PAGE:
42 is a monthly event which focuses on the Gothic, Horror, Sci fi, and Fantasy genres in prose and poetry at one of the oldest, and most atmospheric , pubs in Worcester, The Swan With Two Nicks. This month was given over to the emerging Flash Fiction form which the Worcester Literary festival has done much to help promote. The objective being to perform over forty two flash fiction pieces at the eponymous event, a neat idea, and one which attracted a sizeable, and eminent audience.
So what is flash fiction? A short story with a limited word count. Tonight, the limit was three hundred words per story, a limit which is becoming format defining for competition and performance. They can be shorter. Although in principle they could also be longer, clearly all submissions for any event or competition need to be written to a uniform limit to give the exercise credibility and value.
My personal preferred writing milieu is poetry, but I entered and performed one piece for the evening myself in order that I could understand the mechanics of what I was to review. What most impressed me was how every word had to count, work, and earn its place in the story. The word count is sufficiently long to tell a story in, but the skills normally applied to an extended narrative are amplified, tested and stretched.
As I watched others perform I identified three types of story. The first was a simple observation, more than a story, which was stretched out to meet the word count. The second was a bigger story that was condensed and cropped. The third was a story crafted to match the form. On the night, there was no restriction on themes, which were diverse in the extreme, in turns funny, sad, thoughtful and whimsical.
Three performers spearheaded the evening artistically, the most distinguished of whom was Calum Kerr, director , and instigator of, National Flash- Fiction day and managing editor of Gumbo Press. Also a lecturer in Creative Writing at Winchester University, Calum read extensively from Braking Distance , a collection of linked flash-fictions written in November 2011 as part of flash365. All the stories, set in a motorway service station, provide different perspectives of the same event. Clever, concise and inspired, he set a formidable standard.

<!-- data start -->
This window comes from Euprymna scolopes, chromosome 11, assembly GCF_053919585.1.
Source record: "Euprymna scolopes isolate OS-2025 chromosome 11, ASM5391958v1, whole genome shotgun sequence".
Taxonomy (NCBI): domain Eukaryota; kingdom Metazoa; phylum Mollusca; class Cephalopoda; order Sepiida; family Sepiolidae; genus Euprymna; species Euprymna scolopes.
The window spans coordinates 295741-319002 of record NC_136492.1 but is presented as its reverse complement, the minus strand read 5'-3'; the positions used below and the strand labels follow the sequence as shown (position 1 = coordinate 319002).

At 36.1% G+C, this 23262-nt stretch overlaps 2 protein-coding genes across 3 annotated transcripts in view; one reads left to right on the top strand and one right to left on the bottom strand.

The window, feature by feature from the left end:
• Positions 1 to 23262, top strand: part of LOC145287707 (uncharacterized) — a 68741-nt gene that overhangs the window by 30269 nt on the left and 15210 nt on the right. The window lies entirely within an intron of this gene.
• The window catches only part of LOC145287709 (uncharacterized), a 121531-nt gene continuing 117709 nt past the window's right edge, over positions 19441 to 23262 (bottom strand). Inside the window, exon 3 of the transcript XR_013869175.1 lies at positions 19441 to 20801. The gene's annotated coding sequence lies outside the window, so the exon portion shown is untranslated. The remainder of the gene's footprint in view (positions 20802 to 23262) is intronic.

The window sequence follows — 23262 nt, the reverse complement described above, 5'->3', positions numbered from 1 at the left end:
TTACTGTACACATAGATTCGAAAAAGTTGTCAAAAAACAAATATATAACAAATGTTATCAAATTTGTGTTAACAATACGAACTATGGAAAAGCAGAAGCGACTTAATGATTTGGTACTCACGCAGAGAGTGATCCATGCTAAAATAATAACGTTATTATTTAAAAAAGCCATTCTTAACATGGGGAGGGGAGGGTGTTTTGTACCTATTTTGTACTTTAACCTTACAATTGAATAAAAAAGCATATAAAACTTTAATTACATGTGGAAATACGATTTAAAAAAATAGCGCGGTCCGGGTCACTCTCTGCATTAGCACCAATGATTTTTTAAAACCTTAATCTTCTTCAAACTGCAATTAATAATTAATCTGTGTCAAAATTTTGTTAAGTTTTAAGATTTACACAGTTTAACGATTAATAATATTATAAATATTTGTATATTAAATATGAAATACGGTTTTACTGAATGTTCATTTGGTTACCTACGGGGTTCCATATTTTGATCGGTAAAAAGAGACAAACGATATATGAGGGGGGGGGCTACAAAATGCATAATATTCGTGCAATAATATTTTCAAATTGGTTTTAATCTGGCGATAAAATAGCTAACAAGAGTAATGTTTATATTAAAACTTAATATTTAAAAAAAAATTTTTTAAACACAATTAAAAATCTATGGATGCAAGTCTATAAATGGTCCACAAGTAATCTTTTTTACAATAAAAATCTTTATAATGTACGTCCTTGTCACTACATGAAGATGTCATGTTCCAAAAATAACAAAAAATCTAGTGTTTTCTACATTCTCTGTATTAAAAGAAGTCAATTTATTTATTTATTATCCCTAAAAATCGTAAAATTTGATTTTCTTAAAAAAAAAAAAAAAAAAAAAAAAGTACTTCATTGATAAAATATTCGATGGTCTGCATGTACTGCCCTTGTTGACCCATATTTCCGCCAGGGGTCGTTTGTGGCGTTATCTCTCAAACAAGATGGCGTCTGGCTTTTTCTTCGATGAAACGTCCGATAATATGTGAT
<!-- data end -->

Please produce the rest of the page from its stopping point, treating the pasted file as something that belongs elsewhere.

Local luminary Lyndsay Stanberry-Flynn runs hugely popular creative writing workshops, having previously worked full time teaching English, and is an award winning author and queen of local flash-fictionistas. A driving force and judge behind last year’s inaugural Worcester Literary Festival Flash –Fiction competition, she was on hand to strut her own meticulously crafted flash fiction whilst encouraging and cajoling others. On Sunday 9th December, at 4pm, the Flash Fiction anthology from writers in the first WLF Flash Fiction competition will be launched, with readings, at this venue.
Reigning WLF Flash Fiction Champion, and Warwick Words Flash fiction champion , Amy Rainbow was on hand to demonstrate her champion credentials and did so in customary style with two pieces, the malevolent and taut Childs Play and The Prison.
It was fascinating watching the other forty seven pieces unfold ( the odd one being mine!) and a number of common denominators emerged. Prose, read from a static position needs to be performed. Math Jones exemplified this with his animated and modulated rendition of Sign Up. A strong opening line is vital to grab the audience’s attention, Rod Griffiths did exactly this with his two playful pieces about the problems that Zombies have aided by an ingenious i-phone/i-pad combination which enabled a teleprompt facility- technology which worked! A story which grips the imagination so that the audience buys into the proposition is invaluable. Alan Durham did just that with Figurehead, the tale of rough justice for a thief at a shipyard based upon Alan’s own working experience. That idea can be comic, as Tony Judge demonstrated with the Sociopath Olympics, amongst the funniest pieces of the night. The quick-fire conveyor belt of performer and performance means that readers have to pedal very hard to create an identity for themselves, and their story ,as quickly as possible. Catherine Crosswell delivered that in performing The Crime Scene, her witty, and fey, introduction the perfect appetiser for the main course. Words fifty four and fifty six lived up to their advanced billing!
Andrew Owens hosted the evening with charm, and a light touch, shepherding the burgeoning performance roster with a wet nose and an occasional nip at the heels. Congratulations are also due to Geoff Robinson whose original idea it was and who did much to realise the evening’s success. “42” returns to the same venue on Wednesday January 30th, 2013, 7.30pm.
Photography by Geoff Robinson